​ ​Welcome back to school for Fall 2018!​

The SMC Student Health Services is here to assist you!


News

Norovirus

Is a viral infection that can not be treated by antibiotics. It is acquired from contaminated food and water, infected people or by touching contaminated surfaces. Symptoms usually include vomiting, diarrhea, nausea and stomach cramping lasting for 1-2 days. Some people may experience fever, chills and general malaise as well. If infected with Norovirus, drink plenty of non caffeinated non alcoholic beverages to replenish fluids lost from vomiting and diarrhea. If dehydration becomes severe contact your physician. Frequent hand-washing and disinfecting of exposed surfaces helps prevent the spread of norovirus. Please check out the CDC website for complete up to date information. Other sites to visit are:

LA County Department of Public Health, California Department of Public Health.


Measles

What is measles/symptoms?

Measles is an infectious viral disease. It begins with a fever that lasts for a couple of days, followed by a cough, runny nose, and conjunctivitis (pink eye). A rash starts on the face and upper neck, spreads down the back and trunk, then extends to the arms and hands, as well as the legs and feet. After about 5 days, the rash fades in the same order in which it appeared.

How can I catch measles?

Measles is highly contagious. Infected people are usually contagious from about 4 days before their rash starts to 4 days afterwards. The measles virus resides in the mucus in the nose and throat of infected people. When they sneeze or cough, droplets spray into the air and the droplets remain active and contagious on infected surfaces for up to 2 hours.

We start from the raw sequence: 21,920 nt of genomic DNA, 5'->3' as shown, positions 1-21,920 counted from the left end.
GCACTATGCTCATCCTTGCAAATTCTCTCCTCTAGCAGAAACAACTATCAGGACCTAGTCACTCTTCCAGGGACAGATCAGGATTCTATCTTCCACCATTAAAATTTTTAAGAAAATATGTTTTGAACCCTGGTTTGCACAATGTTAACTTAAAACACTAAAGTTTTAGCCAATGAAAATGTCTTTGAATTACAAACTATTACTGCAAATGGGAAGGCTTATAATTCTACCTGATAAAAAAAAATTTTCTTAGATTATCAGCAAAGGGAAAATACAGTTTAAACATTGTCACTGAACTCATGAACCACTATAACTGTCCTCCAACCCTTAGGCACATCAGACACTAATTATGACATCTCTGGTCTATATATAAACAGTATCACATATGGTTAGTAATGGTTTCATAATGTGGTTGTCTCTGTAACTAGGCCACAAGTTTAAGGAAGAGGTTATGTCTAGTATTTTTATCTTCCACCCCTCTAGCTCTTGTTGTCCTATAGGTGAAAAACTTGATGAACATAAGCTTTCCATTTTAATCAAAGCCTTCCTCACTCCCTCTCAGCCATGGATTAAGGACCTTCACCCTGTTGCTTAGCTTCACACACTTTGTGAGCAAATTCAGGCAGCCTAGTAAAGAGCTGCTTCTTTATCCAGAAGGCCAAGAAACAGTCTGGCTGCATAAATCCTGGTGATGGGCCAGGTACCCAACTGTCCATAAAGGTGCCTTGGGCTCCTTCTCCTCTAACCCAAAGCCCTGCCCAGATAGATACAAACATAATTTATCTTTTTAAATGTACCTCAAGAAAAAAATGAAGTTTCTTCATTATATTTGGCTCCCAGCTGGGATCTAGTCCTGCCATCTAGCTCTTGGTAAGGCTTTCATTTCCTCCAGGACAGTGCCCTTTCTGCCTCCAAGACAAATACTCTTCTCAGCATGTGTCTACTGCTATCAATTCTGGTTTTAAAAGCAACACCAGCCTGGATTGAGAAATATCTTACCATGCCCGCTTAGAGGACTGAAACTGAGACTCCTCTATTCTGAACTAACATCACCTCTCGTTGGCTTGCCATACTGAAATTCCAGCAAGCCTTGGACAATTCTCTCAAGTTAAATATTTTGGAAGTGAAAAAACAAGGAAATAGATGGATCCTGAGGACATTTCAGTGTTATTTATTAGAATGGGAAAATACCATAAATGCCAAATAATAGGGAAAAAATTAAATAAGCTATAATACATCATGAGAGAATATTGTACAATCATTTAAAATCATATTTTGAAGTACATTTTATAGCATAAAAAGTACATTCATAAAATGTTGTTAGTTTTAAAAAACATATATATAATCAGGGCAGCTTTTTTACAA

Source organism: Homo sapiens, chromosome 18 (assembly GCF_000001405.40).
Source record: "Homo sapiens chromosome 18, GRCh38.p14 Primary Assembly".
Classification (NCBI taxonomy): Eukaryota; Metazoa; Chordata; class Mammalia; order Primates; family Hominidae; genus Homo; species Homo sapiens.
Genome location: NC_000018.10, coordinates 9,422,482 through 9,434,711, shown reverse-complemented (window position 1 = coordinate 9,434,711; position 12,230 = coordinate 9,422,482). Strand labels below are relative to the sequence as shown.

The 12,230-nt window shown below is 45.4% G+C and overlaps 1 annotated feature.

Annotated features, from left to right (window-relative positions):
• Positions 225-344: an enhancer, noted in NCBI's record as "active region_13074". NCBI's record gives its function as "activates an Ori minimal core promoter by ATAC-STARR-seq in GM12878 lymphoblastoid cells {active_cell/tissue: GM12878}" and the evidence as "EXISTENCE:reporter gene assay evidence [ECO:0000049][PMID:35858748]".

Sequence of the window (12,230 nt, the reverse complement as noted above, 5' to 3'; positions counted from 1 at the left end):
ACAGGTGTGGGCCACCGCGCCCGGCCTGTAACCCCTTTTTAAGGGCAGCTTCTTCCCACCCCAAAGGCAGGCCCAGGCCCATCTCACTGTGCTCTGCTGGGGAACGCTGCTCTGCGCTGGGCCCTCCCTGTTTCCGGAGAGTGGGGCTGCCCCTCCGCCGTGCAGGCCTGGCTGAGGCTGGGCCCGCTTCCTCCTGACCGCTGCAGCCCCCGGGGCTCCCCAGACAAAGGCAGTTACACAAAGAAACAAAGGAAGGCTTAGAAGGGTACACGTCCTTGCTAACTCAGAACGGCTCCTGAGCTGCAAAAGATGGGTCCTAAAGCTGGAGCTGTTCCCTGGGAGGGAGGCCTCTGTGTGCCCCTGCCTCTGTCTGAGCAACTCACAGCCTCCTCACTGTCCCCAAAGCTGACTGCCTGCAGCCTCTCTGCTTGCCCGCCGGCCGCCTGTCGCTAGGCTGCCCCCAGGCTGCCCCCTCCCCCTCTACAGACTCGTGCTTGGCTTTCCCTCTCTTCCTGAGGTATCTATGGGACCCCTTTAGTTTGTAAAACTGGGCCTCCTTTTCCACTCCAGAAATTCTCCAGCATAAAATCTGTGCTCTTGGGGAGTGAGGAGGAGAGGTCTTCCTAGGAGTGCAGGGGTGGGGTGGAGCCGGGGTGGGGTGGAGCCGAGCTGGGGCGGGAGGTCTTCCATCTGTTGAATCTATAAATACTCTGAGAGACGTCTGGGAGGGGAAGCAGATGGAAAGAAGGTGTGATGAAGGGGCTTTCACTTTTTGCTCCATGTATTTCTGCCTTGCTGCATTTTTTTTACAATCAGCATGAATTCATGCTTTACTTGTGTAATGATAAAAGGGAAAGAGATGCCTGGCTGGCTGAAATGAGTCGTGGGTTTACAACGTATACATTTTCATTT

Treatment:

Seek medical advise or see your physician.

Prevention:

  • Receive the MMR vaccine.
  • Stay clear of infected individuals especially during the 8 day window.

California Department of Public Health
Center for Disease Control


Affordable Care Act

Health Insurance Market Place:

Resources:

  • HealthCare.gov

    • www.healthcare.gov

    • Available 24/7 by phone at 1 800 318 2596

    • Live chat available on website or sign up to receive information via text messages.

  • Covered California


West Nile Virus: FAQS

What is West Nile Virus (WNV)?

West Nile Virus is transmitted to humans and pets through the bite of an infected mosquito. Infected mosquitos become WNV carriers after they feed on infected birds. WNV is not spread by contact/touch or kissing and or breathing the same air as an infected person.

Symptoms:

Symptoms can develop 3-14 days after being bitten by an infected mosquito. Symptoms may vary and include fever, body aches, rash, nausea, vomiting, headache and sometimes swollen lymph glands, a skin rash on the chest, stomach and back. Symptoms may last for few days. Some infected people may not develop any symptoms at all and can go undiagnosed. On rare occasions, severe cases may cause central nervous symptoms.

Treatment:

Mild symptoms do not require any treatment. More severe symptoms require medical intervention including hospitalization.

Prevention:

  • Avoid areas that might be mosquito-prone at dawn and dusk.

  • Wear long sleeved shirts and long pants when outdoors.

  • Use insect repellent (should contain DEET) before going outdoors.

  • Empty all outside standing water containers i.e. neglected swimming pools, ponds, pet water dishes, pots, birdbaths, etc.

  • Repair and replace window and door screen to keep mosquitos out.

  • Report dead birds and squirrels to the West Nile Virus and Dead Bird Hotline at 1 877 968 2473

  • Get informed and get more information from the Centre for Disease Control and for California with the Latest West Nile Virus Activity.